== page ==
How to Improve Time Management: The Blockers to Focus
Contrary to popular opinion about multi-tasking being a higher form of skill than the individual who just does one thing at a time, the key to Productivity+Efficiency=Time Management is focus.
Now this is no great revelation: most good time management/ productivity books will highlight focus as being the ‘magic’ ingredient or key to success.
However, until recently I have felt similar sentiments on this to that portrayed in my comment in my post on Mindfulness: Learning in the Task: ‘I have always challenged that multi-tasking, or at the very least thinking about something else whilst doing the things you can mundanely/ unconsciously do is a higher form of skill. That just focusing utterly and mindfully on one thing is time wasting’
I think that a number of things have shifted in my views. The value of focus is starting to glimmer through the clearing mists of ‘to-do’s’ as my own personal productivity improves. I have identified the following as a ‘starter for ten’ on things that facilitate or block your ability to focus:
1. Stress, or challenges in managing workload, act to make all your other outstanding tasks siren call to your focus: as you relax into your systems and your personal commitments to those systems, so these voices quieten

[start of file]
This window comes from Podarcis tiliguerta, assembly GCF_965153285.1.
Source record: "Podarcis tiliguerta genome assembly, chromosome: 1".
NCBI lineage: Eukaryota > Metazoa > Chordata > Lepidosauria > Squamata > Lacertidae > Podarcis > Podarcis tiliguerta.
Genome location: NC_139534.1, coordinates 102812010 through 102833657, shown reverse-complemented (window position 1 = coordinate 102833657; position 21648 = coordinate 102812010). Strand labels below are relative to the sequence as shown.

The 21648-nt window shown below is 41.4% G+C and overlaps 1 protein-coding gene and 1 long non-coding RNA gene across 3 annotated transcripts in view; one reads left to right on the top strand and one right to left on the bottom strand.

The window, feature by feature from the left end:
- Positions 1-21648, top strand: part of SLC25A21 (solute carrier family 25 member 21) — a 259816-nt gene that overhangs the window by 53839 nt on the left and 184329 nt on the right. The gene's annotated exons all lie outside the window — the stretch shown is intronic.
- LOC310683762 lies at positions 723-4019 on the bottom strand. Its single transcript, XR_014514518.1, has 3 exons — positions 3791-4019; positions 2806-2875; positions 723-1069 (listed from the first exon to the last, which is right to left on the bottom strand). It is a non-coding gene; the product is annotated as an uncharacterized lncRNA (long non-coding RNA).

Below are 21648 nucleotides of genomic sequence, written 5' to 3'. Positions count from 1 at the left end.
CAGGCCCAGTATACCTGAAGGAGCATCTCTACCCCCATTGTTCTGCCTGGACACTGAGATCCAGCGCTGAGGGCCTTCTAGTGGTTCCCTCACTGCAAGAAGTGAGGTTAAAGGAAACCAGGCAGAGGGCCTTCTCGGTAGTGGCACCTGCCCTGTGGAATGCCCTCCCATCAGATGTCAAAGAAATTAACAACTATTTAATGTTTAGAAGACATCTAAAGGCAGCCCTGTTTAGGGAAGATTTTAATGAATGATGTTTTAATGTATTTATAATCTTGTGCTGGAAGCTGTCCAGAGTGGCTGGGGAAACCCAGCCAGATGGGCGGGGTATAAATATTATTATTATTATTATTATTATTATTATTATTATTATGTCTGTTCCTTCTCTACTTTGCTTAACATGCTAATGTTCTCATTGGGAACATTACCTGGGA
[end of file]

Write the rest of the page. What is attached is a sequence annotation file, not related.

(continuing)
2. As your personal visions and goals start to take hold (with the underlying project plans), similarly to 1. above, your sense of prioritisation adds weight to your focus: you know that you’re right to be doing what you’re doing when you’re doing it
3. Balance: without balance in work and work/life, you don’t have the currency to give a value to the things that you should be focusing on, and those that need to wait for a future focus slot. Balance, or for a lot of busy people read “anything other than work”, puts things into perspective. The perspective provides priority and priority provides focus
4. Trust (this is where I’m still getting stuck): kind of an amalgam of all the points above, ultimately you need to trust the power of focus. This involves parking everything else for that 30/60/90 minutes. That’s hard, but I’m finding that the combined power of the first three can tip the balance into trust.
I have written a few posts on the power of focus, including:
Thrashing and the Power of Focus: The Simple Truth – does the conscious mind act against you? Convincing you that something so simple as focus couldn’t be so powerful?
The Balance Between Focus and Multi-Tasking– a contrary post. Are we learning (for the good?) to be a new breed of multi-tasking/ multi-information source managing ‘hyper-executives’ ?
Specialisation and The Power of Focus – the application of focus to corporate strategy
At www.litemind.com, guest writer Lawrence Cheok wrote a great productivity post that further suggests support for the ‘thrashing’ discussed above
Zen Habits takes the subject to a whole new level looking at the magical power of focus